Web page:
Spreading of sewage sludge to land - impacts on human health and environment (CR/2016/23): project summary

This is the project summary of the research project undertaken by the James Hutton Institute on the impacts on human health and environment arising from the spreading of sewage sludge to land (CR/2016/23).

3. Social aspects of health and well-being

A community engagement was conducted in Avonbridge Community Hall in the Falkirk area. At the request of the steering committee two members of Avonbridge and Standburn Community Council, who were known to be at the centre of complaints around the issue of spreading sewage sludge to land, were contacted. Their activism appears to have helped galvanise local opposition to the practice of sludge spreading and the workshop was mainly attended by local residents with concerns about the practice who had been recruited by the community councillors. The workshop participants were, to varying degrees, already opposed to the practice that they viewed as detrimental to their wellbeing.

Participants regarded the odour nuisance as a severe detriment to their wellbeing. Normal life, from the enjoyment of the outdoors to opening windows at home was said to be compromised by frequent strong and unpleasant odours. Many felt that their health was at risk from a level of odour that made them feel nauseous. It was noted that half the participants thought that there should be a ban on all application until further research can prove that the application of sewage sludge to land carries no risks.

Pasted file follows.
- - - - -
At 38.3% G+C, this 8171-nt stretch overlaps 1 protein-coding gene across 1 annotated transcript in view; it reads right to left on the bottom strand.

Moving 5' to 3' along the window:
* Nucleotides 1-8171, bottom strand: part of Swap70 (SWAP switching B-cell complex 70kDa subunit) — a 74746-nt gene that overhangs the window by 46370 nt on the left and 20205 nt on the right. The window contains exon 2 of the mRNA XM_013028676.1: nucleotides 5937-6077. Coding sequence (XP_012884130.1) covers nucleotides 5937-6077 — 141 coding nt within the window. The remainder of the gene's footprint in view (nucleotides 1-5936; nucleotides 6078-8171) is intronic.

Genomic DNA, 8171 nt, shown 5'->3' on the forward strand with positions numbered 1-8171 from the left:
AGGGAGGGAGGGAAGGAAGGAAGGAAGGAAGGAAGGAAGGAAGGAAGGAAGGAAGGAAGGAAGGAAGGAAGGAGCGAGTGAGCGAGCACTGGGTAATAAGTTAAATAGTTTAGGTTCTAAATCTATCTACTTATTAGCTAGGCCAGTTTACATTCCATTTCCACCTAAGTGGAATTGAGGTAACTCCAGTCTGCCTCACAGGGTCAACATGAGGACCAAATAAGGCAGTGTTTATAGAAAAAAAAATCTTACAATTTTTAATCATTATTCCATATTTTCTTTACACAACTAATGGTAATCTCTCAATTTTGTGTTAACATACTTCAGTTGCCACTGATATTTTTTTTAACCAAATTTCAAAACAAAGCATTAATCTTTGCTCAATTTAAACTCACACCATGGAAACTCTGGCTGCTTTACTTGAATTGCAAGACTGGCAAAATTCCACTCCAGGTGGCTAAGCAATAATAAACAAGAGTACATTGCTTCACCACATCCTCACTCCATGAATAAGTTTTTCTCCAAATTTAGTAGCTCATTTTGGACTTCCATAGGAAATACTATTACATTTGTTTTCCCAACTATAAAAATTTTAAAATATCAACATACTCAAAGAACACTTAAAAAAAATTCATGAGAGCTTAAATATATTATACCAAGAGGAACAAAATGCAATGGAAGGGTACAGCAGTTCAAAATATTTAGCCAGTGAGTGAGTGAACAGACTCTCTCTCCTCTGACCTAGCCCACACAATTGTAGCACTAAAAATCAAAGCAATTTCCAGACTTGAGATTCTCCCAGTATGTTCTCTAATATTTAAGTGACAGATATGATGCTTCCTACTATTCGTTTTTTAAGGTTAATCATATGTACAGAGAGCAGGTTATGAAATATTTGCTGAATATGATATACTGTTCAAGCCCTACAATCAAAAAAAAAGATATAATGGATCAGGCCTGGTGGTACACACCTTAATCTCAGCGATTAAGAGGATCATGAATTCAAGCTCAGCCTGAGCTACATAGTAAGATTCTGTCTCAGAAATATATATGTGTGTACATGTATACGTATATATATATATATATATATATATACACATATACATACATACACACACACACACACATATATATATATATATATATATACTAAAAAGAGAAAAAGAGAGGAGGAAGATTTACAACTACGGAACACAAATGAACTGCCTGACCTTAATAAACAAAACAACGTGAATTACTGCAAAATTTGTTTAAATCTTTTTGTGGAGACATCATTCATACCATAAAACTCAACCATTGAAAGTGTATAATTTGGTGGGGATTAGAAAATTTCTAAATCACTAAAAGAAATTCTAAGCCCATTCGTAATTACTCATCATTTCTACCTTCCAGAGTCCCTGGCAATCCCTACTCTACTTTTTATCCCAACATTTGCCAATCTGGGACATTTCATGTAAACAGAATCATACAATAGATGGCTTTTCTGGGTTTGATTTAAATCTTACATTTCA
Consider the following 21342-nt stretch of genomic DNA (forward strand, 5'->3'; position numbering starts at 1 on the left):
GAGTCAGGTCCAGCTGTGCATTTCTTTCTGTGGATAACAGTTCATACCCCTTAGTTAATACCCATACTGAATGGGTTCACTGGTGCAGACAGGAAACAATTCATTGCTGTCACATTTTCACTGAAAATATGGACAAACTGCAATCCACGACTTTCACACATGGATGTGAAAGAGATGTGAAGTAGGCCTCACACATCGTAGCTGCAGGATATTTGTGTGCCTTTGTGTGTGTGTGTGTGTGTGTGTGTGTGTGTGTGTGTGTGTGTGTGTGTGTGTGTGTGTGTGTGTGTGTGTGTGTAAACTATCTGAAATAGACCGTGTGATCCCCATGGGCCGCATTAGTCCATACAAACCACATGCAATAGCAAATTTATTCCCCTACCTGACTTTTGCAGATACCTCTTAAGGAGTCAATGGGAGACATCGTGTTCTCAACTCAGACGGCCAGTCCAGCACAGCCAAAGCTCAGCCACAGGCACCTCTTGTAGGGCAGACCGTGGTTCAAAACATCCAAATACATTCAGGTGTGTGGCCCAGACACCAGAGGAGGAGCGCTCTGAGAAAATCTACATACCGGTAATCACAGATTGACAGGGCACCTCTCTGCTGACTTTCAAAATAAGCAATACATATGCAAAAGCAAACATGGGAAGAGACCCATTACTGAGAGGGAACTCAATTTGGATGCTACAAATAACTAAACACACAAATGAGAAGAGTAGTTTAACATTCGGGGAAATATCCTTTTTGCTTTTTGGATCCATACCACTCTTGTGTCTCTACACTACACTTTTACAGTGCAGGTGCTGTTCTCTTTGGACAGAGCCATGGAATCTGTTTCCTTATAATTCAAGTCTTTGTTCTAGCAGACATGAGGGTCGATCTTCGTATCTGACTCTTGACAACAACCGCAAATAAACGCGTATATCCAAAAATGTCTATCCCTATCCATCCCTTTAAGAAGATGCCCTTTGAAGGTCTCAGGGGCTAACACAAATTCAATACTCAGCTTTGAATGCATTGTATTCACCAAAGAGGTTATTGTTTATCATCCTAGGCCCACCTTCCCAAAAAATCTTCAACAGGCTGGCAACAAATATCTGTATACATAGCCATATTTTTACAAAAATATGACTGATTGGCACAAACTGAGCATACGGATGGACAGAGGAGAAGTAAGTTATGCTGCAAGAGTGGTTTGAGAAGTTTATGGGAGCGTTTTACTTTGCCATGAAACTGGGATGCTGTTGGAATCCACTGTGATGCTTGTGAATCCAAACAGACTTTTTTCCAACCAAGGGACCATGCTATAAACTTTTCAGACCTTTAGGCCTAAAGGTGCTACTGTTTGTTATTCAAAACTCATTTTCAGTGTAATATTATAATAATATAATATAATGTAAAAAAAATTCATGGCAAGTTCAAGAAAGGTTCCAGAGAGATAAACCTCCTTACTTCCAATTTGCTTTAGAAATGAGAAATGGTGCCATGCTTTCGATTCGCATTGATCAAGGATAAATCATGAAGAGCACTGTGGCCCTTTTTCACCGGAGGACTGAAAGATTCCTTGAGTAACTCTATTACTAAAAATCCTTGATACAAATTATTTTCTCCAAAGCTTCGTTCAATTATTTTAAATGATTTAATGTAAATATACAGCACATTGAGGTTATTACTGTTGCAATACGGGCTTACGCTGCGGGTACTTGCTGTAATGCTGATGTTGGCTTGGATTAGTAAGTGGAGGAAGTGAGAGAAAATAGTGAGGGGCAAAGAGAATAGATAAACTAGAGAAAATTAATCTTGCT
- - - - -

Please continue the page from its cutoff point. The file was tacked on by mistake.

Several participants were particularly agitated about aspects of the transportation of the material. Some had taken it upon themselves to log the frequency, number and times of vehicle movements which they considered to be detrimental to their wellbeing.

Regulatory bodies came in for sustained criticism at the workshop. They were held to be ineffectively carrying out testing and monitoring. There was general agreement that controls need to be improved to better monitor the contractors and enforce good practice.

One key observation that the project team made was that some of the participants aggregated the spreading of agricultural slurry and the spreading of sewage. The overarching matter of odour seemed to compound these two issues. It was difficult to disentangle which was which at the workshop where participants had little specific evidence to present although our experts considered anecdotes relating to wet application to be highly likely to relate to slurry rather than sewage given that sewage is generally converted into dry pellets prior to application to land. This conflation might be a serious obstacle to achieving public support for this practice given that odour appears to be the catalyst for opposition.


Email: gary.gray@gov.scot

Back to top